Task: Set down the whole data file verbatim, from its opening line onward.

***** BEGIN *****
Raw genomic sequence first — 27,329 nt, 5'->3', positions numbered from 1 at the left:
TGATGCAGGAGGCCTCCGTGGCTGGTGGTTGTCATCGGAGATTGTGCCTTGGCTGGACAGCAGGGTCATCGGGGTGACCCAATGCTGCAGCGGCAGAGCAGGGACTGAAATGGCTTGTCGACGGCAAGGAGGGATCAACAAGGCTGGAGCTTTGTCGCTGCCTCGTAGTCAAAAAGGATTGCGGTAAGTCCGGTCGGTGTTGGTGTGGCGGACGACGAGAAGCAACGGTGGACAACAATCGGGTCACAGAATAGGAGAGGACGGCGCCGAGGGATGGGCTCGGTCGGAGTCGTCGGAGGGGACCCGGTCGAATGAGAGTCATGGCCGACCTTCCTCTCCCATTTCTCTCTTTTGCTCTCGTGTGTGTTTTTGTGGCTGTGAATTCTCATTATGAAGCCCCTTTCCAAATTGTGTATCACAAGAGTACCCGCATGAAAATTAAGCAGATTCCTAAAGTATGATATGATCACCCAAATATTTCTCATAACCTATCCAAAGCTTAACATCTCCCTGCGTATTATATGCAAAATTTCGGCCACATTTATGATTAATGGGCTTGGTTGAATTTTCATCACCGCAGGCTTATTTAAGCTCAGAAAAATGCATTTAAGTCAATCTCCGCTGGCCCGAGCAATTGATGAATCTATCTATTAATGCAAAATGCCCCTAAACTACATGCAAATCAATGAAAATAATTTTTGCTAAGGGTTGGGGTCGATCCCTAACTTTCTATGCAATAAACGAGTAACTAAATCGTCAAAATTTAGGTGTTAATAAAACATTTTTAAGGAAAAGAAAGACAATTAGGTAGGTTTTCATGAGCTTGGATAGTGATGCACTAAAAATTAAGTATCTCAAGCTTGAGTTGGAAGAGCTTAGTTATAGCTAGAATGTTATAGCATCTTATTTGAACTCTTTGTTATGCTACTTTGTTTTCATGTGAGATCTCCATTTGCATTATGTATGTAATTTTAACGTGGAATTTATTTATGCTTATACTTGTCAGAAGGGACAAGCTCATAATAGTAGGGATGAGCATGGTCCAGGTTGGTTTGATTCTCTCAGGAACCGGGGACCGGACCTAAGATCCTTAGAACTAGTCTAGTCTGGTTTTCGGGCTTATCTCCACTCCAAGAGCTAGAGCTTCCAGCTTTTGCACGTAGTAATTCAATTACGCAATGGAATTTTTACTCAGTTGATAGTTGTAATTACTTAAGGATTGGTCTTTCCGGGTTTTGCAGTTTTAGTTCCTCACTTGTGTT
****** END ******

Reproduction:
Raw genomic sequence first — 27,329 nt, 5'->3', positions numbered from 1 at the left:
TGATGCAGGAGGCCTCCGTGGCTGGTGGTTGTCATCGGAGATTGTGCCTTGGCTGGACAGCAGGGTCATCGGGGTGACCCAATGCTGCAGCGGCAGAGCAGGGACTGAAATGGCTTGTCGACGGCAAGGAGGGATCAACAAGGCTGGAGCTTTGTCGCTGCCTCGTAGTCAAAAAGGATTGCGGTAAGTCCGGTCGGTGTTGGTGTGGCGGACGACGAGAAGCAACGGTGGACAACAATCGGGTCACAGAATAGGAGAGGACGGCGCCGAGGGATGGGCTCGGTCGGAGTCGTCGGAGGGGACCCGGTCGAATGAGAGTCATGGCCGACCTTCCTCTCCCATTTCTCTCTTTTGCTCTCGTGTGTGTTTTTGTGGCTGTGAATTCTCATTATGAAGCCCCTTTCCAAATTGTGTATCACAAGAGTACCCGCATGAAAATTAAGCAGATTCCTAAAGTATGATATGATCACCCAAATATTTCTCATAACCTATCCAAAGCTTAACATCTCCCTGCGTATTATATGCAAAATTTCGGCCACATTTATGATTAATGGGCTTGGTTGAATTTTCATCACCGCAGGCTTATTTAAGCTCAGAAAAATGCATTTAAGTCAATCTCCGCTGGCCCGAGCAATTGATGAATCTATCTATTAATGCAAAATGCCCCTAAACTACATGCAAATCAATGAAAATAATTTTTGCTAAGGGTTGGGGTCGATCCCTAACTTTCTATGCAATAAACGAGTAACTAAATCGTCAAAATTTAGGTGTTAATAAAACATTTTTAAGGAAAAGAAAGACAATTAGGTAGGTTTTCATGAGCTTGGATAGTGATGCACTAAAAATTAAGTATCTCAAGCTTGAGTTGGAAGAGCTTAGTTATAGCTAGAATGTTATAGCATCTTATTTGAACTCTTTGTTATGCTACTTTGTTTTCATGTGAGATCTCCATTTGCATTATGTATGTAATTTTAACGTGGAATTTATTTATGCTTATACTTGTCAGAAGGGACAAGCTCATAATAGTAGGGATGAGCATGGTCCAGGTTGGTTTGATTCTCTCAGGAACCGGGGACCGGACCTAAGATCCTTAGAACTAGTCTAGTCTGGTTTTCGGGCTTATCTCCACTCCAAGAGCTAGAGCTTCCAGCTTTTGCACGTAGTAATTCAATTACGCAATGGAATTTTTACTCAGTTGATAGTTGTAATTACTTAAGGATTGGTCTTTCCGGGTTTTGCAGTTTTAGTTCCTCACTTGTGTT